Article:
On Balance: Interview With Richard Zeckhauser

August 14, 2019

By Thomas J. Kniesner

In the following interview I asked Richard Zeckhauser to recount what it was like to be part of the “Whiz Kids,” the name given to a group of experts with which Robert McNamara (then Secretary of Defense and later President of the World Bank) surrounded himself in order to turn around the management of the United States Department of Defense in the 1960s. The group sought to shape government decision making by bringing in economic analysis, operations research, game theory, and computing, as well as by implementing new methods, such as Planning Programming Budgeting System (PPBS). Their efforts did a lot to extend and solidify the influence of the principles of benefit cost analysis in U.S. Federal government decisions.

The interview with Richard is a complement to Alain Enthoven’s new article, “How Systems Analysis, Cost-Effectiveness Analysis or Benefit-Cost Analysis First Became Influential in Federal Government Program Decision-Making," appearing in the upcoming Summer 2019 Journal of Benefit Cost Analysis (Volume 10, No. 2). There Alain recounts in detail his experience as a Whiz Kid and the origins of the cost-benefit analysis movement in government as a tool for planning and budgeting.

TK: What did you know about PPBS and the Whiz Kids before you began working in DC?

RZ: I didn’t really know much because they were just starting, and I never studied anything like that in school. But I had several fortunate circumstances that changed my life. The first was that Tom Schelling was my advisor as an undergraduate and later graduate student at Harvard.

Tom asked me: ”Would you like to go to work for my friend, Alain Enthoven, this summer?” This was immediately after I graduated from Harvard, and I went not even definitely knowing that it was at the Pentagon. I talked to Alain on my first day and found that he had actually read portions of my undergraduate thesis.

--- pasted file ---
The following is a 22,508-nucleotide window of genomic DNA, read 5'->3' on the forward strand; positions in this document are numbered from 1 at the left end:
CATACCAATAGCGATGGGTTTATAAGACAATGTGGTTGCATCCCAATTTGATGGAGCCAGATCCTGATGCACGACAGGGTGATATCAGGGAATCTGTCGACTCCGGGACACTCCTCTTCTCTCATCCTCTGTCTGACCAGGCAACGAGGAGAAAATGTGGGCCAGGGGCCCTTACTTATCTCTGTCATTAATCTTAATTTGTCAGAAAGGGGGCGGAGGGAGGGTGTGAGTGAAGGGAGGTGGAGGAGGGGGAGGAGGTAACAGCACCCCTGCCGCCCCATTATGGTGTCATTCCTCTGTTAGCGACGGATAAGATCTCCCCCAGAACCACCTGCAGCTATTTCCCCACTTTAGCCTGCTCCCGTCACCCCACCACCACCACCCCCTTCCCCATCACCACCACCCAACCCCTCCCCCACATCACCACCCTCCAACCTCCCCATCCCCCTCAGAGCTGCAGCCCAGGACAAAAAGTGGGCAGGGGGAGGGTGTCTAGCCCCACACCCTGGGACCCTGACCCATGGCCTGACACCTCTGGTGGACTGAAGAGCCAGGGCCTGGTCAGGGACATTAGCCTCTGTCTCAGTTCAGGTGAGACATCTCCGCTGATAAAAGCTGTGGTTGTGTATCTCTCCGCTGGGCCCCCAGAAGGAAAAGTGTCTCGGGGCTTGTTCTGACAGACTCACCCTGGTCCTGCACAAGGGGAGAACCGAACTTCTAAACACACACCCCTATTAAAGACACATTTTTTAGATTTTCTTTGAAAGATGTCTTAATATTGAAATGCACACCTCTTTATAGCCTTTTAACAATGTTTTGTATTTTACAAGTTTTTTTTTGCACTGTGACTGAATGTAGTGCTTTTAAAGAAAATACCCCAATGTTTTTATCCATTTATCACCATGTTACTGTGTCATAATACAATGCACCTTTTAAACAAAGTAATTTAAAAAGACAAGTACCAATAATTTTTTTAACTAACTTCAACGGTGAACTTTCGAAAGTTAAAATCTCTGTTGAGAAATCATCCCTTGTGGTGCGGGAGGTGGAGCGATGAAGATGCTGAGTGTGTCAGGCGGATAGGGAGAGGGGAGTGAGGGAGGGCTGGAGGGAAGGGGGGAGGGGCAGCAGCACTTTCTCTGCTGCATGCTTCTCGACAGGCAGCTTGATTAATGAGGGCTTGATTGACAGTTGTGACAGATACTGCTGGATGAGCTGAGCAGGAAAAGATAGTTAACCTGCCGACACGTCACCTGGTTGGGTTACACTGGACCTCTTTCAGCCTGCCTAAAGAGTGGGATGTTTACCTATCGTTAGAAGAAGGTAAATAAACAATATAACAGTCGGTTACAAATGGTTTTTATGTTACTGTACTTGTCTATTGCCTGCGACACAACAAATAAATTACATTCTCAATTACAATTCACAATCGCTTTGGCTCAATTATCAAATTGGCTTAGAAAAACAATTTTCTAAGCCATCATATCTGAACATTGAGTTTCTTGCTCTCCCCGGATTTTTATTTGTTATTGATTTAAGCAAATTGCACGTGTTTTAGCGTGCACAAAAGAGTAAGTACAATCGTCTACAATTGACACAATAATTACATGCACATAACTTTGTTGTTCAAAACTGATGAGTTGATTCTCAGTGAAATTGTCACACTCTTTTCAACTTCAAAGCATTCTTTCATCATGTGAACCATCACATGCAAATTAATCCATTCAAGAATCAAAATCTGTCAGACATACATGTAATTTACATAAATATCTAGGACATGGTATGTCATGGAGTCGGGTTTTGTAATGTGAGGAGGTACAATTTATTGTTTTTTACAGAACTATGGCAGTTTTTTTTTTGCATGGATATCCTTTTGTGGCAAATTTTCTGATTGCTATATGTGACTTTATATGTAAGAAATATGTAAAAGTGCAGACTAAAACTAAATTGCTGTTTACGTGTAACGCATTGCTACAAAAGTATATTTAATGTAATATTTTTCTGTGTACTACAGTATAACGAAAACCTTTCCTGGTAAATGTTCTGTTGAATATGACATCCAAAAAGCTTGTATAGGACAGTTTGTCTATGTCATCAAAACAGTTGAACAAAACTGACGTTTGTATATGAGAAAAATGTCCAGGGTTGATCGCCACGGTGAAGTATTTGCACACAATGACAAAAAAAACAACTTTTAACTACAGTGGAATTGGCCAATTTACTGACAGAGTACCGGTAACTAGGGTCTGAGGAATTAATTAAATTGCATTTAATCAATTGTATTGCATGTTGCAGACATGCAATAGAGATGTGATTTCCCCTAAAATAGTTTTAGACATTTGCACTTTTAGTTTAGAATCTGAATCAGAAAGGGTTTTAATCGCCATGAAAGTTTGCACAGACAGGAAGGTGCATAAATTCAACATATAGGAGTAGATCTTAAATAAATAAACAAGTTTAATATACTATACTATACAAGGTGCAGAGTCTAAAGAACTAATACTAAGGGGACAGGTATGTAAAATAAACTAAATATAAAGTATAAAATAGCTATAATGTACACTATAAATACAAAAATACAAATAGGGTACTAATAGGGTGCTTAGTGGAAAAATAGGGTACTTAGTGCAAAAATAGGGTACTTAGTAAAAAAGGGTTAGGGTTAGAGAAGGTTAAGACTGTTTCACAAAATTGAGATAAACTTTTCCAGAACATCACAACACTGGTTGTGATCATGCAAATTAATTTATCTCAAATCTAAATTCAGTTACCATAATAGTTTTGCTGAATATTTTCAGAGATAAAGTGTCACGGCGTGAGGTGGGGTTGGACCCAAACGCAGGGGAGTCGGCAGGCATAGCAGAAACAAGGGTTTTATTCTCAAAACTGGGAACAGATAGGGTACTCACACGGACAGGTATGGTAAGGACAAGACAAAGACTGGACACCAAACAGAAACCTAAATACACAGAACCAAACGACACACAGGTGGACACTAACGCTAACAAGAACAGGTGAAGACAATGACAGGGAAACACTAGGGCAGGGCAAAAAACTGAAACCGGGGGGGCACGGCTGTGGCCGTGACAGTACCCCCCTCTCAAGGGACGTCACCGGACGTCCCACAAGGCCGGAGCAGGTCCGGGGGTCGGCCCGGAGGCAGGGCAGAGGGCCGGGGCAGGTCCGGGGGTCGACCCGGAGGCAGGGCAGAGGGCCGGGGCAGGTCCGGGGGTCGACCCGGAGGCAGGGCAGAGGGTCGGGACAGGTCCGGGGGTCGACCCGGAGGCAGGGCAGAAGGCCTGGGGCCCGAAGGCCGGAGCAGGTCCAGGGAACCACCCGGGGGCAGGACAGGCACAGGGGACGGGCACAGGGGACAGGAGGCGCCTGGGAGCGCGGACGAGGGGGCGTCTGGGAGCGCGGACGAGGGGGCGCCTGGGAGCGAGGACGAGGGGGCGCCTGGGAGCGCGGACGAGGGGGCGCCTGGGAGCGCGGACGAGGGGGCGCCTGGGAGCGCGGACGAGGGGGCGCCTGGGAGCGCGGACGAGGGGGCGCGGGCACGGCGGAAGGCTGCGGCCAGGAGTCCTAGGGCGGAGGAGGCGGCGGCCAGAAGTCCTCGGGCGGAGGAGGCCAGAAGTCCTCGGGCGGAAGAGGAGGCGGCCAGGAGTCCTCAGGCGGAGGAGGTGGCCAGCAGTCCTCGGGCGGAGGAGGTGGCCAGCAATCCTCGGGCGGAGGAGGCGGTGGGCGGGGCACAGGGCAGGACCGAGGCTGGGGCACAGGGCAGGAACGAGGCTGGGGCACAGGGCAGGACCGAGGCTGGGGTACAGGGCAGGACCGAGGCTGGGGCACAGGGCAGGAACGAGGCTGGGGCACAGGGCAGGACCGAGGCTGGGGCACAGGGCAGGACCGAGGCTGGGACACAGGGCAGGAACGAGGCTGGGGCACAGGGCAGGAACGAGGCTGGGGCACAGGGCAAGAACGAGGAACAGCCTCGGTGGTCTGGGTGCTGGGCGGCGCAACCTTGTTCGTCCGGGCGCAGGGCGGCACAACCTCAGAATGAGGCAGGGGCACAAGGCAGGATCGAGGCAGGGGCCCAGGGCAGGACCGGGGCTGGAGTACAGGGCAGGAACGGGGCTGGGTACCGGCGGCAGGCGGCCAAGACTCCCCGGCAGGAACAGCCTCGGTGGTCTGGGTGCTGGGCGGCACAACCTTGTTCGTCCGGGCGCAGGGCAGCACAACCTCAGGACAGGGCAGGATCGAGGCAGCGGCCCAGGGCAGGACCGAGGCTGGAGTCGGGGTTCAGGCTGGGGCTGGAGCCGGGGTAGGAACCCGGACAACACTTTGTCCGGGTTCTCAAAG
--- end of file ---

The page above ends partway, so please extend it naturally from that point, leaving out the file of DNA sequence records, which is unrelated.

So, I walked into his office, and we talked about my thesis for about 20 minutes. I said to myself this is going to be great. I will be having these high level discussions. But then he asked: “Do you know how to add, multiply, subtract and divide?” I replied that I did. Then he said, “Do you know what marginal analysis is?” I replied that I did. And then he said: “That is all you’re going to need to know.” I tell this story to my students because I want them to understand that although we will discuss important high-level issues in my course, the real required ingredient for effective analysis is good common sense.

TK: So, what happened next?

RZ: My immediate boss was a guy named Joe Peck, a really lovely man. Joe was a professor at Yale. Alain was the Deputy Assistant Secretary of Defense and Joe was the Deputy to the Deputy Assistant Secretary. He was the second most senior person in the office. At that point there were 11 people in the office; I was the most junior. Basically, Joe got the assignments and I worked alongside him. My first assignment was to help decide how many people should be in the Air Force.